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6 Common Mistakes Runners Make

Written by: Margaret Steffie, Executive Contributor

Executive Contributors at Brainz Magazine are handpicked and invited to contribute because of their knowledge and valuable insight within their area of expertise.

To put it simply, I eat, breathe and live running. For the last seven years of my life, it has been a constant presence, something I can turn to when I am stressed, happy, sad, or just ready for a challenge. Often my other daily activities and commitments are scheduled around my runs, and I spend a fair amount of time evaluating my running results, tweaking my current programs, and making changes based on the most up-to-date research available.


With all the gym closures of 2020 and New Year’s Resolutions of 2021, many individuals have taken to running as their exercise of choice while others who were already running are looking at 2021 and all its goal-crushing potential. Regardless of if you are planning your first couch to 5k, working towards a new distance or personal best, or are like me and plan to go for the big Boston Qualifier time this year, these mistakes could be costing you progress, health, or a personal best.


1. Prioritizing Carbohydrates Over Proteins and Fats


It has been drilled into our minds for decades that carbohydrates, carbs, are the ultimate energy source for athletes and physically active individuals because it is a fast processing, fast-burning, and readily available energy source. While this is a true statement, its ability to burn quickly can also be one of the reasons many runners “bonk” during a race. Their body runs out of glycogen, the stored form of carbs, and has nothing left to run on; they run out of energy to keep moving. For many runners, this greatly feared bonk can be the difference between an amazing and awful race.


I have bonked in the past, and it feels like a cement all popped up right in front of you and no matter how hard you push to keep moving forward, you feel as if you are stuck in place. As if your legs have huge weights on the bottom, you are trudging forward, and your mind can no longer focus.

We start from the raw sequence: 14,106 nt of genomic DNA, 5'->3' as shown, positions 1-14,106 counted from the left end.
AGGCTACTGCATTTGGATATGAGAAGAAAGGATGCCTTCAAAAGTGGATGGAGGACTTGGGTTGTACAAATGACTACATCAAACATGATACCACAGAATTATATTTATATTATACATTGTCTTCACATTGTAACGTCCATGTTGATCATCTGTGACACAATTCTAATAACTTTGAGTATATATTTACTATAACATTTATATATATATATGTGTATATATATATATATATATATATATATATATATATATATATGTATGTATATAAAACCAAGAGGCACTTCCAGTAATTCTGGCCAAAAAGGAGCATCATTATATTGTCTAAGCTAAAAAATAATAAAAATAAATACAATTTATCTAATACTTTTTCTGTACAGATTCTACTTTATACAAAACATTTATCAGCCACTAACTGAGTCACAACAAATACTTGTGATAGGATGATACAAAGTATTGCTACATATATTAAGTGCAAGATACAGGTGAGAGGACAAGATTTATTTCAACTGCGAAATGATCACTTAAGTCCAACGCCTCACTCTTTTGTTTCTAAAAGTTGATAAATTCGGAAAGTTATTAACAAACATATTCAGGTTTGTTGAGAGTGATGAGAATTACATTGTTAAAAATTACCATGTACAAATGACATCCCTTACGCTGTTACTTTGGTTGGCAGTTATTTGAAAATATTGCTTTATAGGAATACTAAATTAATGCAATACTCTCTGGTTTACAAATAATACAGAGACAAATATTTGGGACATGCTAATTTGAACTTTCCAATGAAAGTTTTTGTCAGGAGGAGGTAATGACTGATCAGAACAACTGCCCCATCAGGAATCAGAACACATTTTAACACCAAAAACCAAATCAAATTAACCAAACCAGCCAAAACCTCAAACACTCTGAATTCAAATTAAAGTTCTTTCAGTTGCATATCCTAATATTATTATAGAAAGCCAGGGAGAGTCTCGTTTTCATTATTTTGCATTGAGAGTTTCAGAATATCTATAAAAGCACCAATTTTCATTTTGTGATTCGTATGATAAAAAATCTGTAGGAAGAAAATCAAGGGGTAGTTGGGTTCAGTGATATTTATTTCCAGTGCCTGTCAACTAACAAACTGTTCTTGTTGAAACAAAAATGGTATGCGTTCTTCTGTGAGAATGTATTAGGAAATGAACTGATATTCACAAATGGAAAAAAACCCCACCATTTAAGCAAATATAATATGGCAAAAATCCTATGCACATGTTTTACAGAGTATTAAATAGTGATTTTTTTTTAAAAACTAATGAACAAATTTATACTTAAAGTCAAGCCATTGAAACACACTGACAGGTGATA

For most runners and athletes, prioritizing carbs provides an immediate energy source that when gone from both the bloodstream and glycogen stores, you feel awful. Most runners prioritize carbs so that they have an abundance of this source of energy for when they run, yet some athletes not following the traditional path have been finding that a diet high in protein and fat and lower in carbs is allowing them to run for much longer and with more consistent energy. The body, regardless of what type of exercise is being performed needs lots of protein to promote muscle growth and repair; the body can also turn protein into usable carbohydrates if necessary through gluconeogenesis. The higher protein intake promotes greater muscle mass, which promotes more power and an overall improved performance.


As for fat, something many of us have feared for as long as we have been alive because we were told it makes us fat, is in fact an energy source that most humans have an unlimited energy supply from. When we are not constantly providing the body with carbohydrates, it

learns how to access our unlimited fat stores and use them as energy. Don’t believe me? Try flipping your macronutrient ratio and seeing the results after a few months.


2. Not getting fitted for running shoes


If you have already gone to a running store that has experienced and trained shoe fitters, skip to number 3, but if not, you could be doing more bad than good. All of us have a unique build and way we run, where our foot strikes on the ground and where the weight is dispersed. Getting fitted for shoes helps you know your foot strike pattern as well as what type of shoe is the best for your foot strike.


Having proper footwear can allow for more efficient running and less chance of injury. To find a running store in your area, search for running and triathlon stores.


3. Not doing strength work